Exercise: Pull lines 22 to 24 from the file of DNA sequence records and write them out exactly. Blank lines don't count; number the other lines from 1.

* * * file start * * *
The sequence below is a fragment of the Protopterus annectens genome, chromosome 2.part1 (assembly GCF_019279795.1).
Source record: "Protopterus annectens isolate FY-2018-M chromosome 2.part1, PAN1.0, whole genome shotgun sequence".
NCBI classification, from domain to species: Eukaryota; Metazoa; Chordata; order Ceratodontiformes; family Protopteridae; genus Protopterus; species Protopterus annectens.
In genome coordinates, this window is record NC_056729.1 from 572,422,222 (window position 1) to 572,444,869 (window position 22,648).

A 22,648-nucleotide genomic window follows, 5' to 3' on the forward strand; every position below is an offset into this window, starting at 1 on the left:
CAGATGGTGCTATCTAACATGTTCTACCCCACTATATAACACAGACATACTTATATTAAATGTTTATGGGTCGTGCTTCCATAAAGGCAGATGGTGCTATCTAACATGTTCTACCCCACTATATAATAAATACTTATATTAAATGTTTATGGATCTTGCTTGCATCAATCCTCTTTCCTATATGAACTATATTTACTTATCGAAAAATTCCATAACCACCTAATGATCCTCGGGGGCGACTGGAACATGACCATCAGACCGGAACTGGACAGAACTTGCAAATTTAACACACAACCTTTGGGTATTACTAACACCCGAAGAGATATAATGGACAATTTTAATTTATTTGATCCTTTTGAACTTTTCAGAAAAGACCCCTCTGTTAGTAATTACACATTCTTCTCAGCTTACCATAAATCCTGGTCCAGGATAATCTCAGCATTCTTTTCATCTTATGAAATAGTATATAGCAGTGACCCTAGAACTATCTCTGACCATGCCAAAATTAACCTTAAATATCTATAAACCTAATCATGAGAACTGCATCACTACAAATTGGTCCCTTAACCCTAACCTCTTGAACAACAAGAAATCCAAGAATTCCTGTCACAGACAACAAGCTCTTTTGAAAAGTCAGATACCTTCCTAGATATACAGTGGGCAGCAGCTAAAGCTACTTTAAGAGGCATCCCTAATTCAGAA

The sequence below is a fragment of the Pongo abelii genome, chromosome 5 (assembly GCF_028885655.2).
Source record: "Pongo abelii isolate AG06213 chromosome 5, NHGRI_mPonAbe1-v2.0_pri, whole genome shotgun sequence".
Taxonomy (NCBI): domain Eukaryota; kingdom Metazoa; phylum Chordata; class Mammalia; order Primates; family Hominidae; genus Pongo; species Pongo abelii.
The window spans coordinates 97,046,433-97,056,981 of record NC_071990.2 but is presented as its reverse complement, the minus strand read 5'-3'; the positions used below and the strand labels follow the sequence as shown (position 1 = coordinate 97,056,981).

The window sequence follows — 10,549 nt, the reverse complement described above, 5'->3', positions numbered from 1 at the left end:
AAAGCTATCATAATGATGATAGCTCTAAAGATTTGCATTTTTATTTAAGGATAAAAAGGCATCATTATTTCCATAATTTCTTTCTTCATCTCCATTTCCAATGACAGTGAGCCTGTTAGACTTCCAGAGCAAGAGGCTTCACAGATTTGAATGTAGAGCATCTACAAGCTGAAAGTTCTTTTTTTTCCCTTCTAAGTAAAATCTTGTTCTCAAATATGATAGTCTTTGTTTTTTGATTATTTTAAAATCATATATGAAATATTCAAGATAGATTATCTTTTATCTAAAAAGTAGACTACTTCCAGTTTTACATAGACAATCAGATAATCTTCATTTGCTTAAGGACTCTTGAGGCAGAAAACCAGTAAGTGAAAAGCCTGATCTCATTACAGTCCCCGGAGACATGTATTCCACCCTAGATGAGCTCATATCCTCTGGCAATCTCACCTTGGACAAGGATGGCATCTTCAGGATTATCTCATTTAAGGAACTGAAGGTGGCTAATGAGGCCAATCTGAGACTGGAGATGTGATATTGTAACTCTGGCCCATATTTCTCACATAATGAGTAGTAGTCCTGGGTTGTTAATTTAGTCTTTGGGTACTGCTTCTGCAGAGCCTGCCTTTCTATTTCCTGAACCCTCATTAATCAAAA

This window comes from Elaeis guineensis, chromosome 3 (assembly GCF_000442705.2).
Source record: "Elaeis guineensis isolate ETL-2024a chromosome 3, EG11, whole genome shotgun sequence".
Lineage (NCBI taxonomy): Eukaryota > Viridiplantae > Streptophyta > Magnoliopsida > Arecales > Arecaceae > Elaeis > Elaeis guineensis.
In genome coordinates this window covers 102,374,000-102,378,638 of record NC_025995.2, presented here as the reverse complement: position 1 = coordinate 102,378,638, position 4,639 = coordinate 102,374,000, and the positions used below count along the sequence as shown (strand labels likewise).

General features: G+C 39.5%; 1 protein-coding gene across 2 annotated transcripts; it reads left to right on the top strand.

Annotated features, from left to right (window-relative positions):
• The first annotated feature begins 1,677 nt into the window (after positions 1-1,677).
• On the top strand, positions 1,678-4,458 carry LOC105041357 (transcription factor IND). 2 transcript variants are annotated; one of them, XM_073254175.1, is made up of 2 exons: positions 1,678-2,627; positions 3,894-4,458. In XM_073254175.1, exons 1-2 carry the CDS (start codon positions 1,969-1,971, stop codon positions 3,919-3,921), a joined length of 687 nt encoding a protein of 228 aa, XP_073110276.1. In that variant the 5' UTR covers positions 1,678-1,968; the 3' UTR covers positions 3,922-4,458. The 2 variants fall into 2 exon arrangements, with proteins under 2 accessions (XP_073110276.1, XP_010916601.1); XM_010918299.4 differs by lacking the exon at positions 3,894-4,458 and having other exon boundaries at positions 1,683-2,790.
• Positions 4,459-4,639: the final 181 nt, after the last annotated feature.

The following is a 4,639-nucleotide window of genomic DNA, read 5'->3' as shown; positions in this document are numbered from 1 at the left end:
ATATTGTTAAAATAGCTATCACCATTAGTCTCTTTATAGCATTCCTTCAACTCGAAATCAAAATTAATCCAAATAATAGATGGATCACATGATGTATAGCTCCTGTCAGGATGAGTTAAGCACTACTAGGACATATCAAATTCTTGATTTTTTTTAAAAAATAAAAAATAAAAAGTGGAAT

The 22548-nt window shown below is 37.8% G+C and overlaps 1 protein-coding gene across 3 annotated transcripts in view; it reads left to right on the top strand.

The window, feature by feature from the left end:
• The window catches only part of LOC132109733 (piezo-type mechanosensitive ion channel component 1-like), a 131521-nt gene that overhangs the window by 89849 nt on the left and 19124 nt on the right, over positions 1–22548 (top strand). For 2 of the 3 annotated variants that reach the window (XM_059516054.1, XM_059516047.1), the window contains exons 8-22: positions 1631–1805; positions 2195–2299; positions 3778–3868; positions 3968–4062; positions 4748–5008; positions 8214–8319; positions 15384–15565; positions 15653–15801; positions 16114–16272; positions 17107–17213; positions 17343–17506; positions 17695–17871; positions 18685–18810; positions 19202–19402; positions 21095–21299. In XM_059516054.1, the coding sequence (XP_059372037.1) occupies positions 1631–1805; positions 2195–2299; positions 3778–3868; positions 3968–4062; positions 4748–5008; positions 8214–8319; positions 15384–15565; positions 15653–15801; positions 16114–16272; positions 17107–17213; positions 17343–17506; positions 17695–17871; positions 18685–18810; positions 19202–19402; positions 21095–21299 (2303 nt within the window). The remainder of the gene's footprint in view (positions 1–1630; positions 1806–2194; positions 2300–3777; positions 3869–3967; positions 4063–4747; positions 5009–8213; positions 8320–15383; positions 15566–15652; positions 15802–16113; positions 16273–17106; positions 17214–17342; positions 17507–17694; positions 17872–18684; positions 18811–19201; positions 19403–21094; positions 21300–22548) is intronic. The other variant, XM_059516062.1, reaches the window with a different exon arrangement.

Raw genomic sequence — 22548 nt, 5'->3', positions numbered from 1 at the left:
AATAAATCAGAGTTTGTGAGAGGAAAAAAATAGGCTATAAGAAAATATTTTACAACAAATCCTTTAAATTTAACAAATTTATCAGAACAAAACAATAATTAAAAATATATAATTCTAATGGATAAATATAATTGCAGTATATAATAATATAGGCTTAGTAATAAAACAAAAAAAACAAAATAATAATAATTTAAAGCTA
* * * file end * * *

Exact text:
The following is a 4,639-nucleotide window of genomic DNA, read 5'->3' as shown; positions in this document are numbered from 1 at the left end:
ATATTGTTAAAATAGCTATCACCATTAGTCTCTTTATAGCATTCCTTCAACTCGAAATCAAAATTAATCCAAATAATAGATGGATCACATGATGTATAGCTCCTGTCAGGATGAGTTAAGCACTACTAGGACATATCAAATTCTTGATTTTTTTTAAAAAATAAAAAATAAAAAGTGGAAT

The 22548-nt window shown below is 37.8% G+C and overlaps 1 protein-coding gene across 3 annotated transcripts in view; it reads left to right on the top strand.